A Robust Housing Market For Years To Come
David H. Stevens, CMB - Advisor to the GMM Board of Directors
Two questions continue to be asked of me. The first is, should I worry about rising prices and wait for the market to slow? The second is, is there a risk of a housing bubble like the Great Recession of 2008? The answer to both questions is, no! Housing prices are not on a verge of weakening and the housing economy of today does not compare in, any way, to the 2008 recession.
Let's start with the basics. Home price appreciation is strong across the country. And yes, it is too strong. As Core Logic reported recently, home prices for May of this year were 15.4% higher than May of last year. In fact, there is no state in the nation that showed a decline in prices.
In my almost forty years in the real estate and mortgage finance business, there have been a variety of cycles that have impacted housing. From the oil patch crisis in the eighties, the dot com bubble of 2000, to the Great Recession of 2008, and the most incredible year we just completed, homeowners, housing, and mortgage finance have seen its ups and downs.
The truth behind these market changes is that facts and data matter to markets. Housing is different from other goods and services. Yes, housing is about shelter and that makes it a national treasure that Presidents from both parties have highlighted over the many decades past, but it is far more than that. Housing is the single greatest contributor to wealth in America and when you combine that with the proper market conditions, the ability to build long-term, sustainable, intergenerational wealth can be accelerated.
2021 however is an entirely different time for thinking about homebuyer opportunities. Interest rates are at or near historic lows, which will make mortgages more affordable than ever. The demographics of the millennial generation hitting peak buying years is driving enormous demand. And mortgages are being underwritten to the safest standards in history thanks to laws passed this past decade. The fact is that the only barrier to entry is being able to find that home to buy, but if you can get a hold of one, chances are you are in for some wonderful long-term opportunity.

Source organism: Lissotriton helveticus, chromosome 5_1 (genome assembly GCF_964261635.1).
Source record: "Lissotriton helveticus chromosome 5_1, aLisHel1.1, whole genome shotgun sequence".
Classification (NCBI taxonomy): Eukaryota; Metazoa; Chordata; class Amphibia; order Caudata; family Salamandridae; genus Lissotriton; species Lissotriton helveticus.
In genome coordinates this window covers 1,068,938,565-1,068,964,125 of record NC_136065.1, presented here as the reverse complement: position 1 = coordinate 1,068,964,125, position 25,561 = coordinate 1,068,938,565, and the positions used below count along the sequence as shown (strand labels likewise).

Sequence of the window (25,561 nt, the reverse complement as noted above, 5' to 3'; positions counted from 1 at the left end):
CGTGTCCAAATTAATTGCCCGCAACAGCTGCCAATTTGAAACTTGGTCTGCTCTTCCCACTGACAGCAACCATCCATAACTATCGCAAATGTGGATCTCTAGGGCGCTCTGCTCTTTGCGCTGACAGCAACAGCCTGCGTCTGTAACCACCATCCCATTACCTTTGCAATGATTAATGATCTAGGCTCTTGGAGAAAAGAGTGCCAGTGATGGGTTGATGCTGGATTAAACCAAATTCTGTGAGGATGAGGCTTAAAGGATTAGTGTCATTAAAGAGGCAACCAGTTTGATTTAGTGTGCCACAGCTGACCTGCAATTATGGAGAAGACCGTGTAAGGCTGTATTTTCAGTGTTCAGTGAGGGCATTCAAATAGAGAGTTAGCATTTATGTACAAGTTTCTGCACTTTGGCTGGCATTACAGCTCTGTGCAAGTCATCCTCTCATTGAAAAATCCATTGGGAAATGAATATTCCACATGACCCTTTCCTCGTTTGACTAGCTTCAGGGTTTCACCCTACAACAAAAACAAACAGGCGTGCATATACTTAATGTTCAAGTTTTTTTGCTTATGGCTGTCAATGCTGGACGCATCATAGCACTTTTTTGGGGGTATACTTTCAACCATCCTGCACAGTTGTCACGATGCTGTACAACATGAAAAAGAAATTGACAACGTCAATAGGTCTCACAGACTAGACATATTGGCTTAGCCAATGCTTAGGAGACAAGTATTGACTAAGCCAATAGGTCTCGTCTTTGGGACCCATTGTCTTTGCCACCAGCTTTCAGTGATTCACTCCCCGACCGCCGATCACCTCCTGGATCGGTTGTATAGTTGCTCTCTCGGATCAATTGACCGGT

Some ask, what does this mean looking forward? Can the market stay strong? The answer from virtually every economist is that there is little downside risk in real estate. We are at one of those unique inflection points in housing where all the stars align, and as GDP expectations are extremely positive for a post pandemic recovery in the economy, it might only look better as we set our sights ahead. 
So the opportunity here is clear, and facts do matter, but owning a home is more than just facts and numbers. It provides stability for a family to raise their kids in the same schools and neighborhood without leases expiring. Unlike renting, you can paint your home any color you like and you can modify, decorate, and more to fit your family’s needs. You also won’t experience rising house payments in the same way as renting simply because a fixed-rate loan locks in most of your costs while rent rates rise over time.
Yes, we have had many cycles in housing over the decades, but for those that understand wealth creation, demographics, rate cycles, and the confluences that result from these data points, 2021 looks to be a truly remarkable year for the homeowner
Millennial Home Buyers Leaning on Baby Boomer Parents
Thanks to high demand and limited supply, home prices continue to rise, leading to Millennials purchasing homes at lower rates and later in life than prior generations. They are also turning to older generations for help. According to a study from Legal & General, a financial services company, 43% of people under 35 received aid from parents or other family members when buying a home. With home prices over 16% higher than last year (the most significant gain in 30 years), Millennials' high rates of student loan debt, and Baby Boomers controlling 53% of the wealth in the U.S., it seems to make sense. Baby Boomer parents feel that a home is a secure investment and a way to ensure the longevity of their incomes. Experts indicate they expect to see these gifts from parents continue to rise as long as home prices remain high and tax laws don't change.
The Team USA Real Estate @ RE/MAX Executives 
Posted by Abuzar Waleed on
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